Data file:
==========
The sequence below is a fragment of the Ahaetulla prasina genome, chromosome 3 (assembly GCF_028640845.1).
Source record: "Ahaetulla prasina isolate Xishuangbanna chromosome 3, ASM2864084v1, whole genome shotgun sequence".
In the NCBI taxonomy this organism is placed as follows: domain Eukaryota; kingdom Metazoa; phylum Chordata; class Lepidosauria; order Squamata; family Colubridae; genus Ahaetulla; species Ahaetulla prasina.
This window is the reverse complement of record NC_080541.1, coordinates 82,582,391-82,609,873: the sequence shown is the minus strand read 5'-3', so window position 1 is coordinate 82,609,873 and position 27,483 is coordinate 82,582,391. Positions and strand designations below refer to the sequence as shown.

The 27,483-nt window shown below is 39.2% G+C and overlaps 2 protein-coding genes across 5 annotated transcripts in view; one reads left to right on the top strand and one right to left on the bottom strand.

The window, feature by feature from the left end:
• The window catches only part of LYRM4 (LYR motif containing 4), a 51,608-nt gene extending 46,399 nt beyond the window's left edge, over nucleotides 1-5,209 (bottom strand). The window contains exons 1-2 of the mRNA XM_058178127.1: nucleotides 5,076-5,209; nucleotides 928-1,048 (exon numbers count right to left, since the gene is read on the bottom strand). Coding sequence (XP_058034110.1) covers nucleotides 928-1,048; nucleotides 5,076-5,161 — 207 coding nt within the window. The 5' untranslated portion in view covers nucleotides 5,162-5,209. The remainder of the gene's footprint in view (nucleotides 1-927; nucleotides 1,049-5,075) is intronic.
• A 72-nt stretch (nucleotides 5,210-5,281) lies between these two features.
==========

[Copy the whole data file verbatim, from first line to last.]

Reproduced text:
The sequence below is a fragment of the Ahaetulla prasina genome, chromosome 3 (assembly GCF_028640845.1).
Source record: "Ahaetulla prasina isolate Xishuangbanna chromosome 3, ASM2864084v1, whole genome shotgun sequence".
In the NCBI taxonomy this organism is placed as follows: domain Eukaryota; kingdom Metazoa; phylum Chordata; class Lepidosauria; order Squamata; family Colubridae; genus Ahaetulla; species Ahaetulla prasina.
This window is the reverse complement of record NC_080541.1, coordinates 82,582,391-82,609,873: the sequence shown is the minus strand read 5'-3', so window position 1 is coordinate 82,609,873 and position 27,483 is coordinate 82,582,391. Positions and strand designations below refer to the sequence as shown.

The 27,483-nt window shown below is 39.2% G+C and overlaps 2 protein-coding genes across 5 annotated transcripts in view; one reads left to right on the top strand and one right to left on the bottom strand.

The window, feature by feature from the left end:
• The window catches only part of LYRM4 (LYR motif containing 4), a 51,608-nt gene extending 46,399 nt beyond the window's left edge, over nucleotides 1-5,209 (bottom strand). The window contains exons 1-2 of the mRNA XM_058178127.1: nucleotides 5,076-5,209; nucleotides 928-1,048 (exon numbers count right to left, since the gene is read on the bottom strand). Coding sequence (XP_058034110.1) covers nucleotides 928-1,048; nucleotides 5,076-5,161 — 207 coding nt within the window. The 5' untranslated portion in view covers nucleotides 5,162-5,209. The remainder of the gene's footprint in view (nucleotides 1-927; nucleotides 1,049-5,075) is intronic.
• A 72-nt stretch (nucleotides 5,210-5,281) lies between these two features.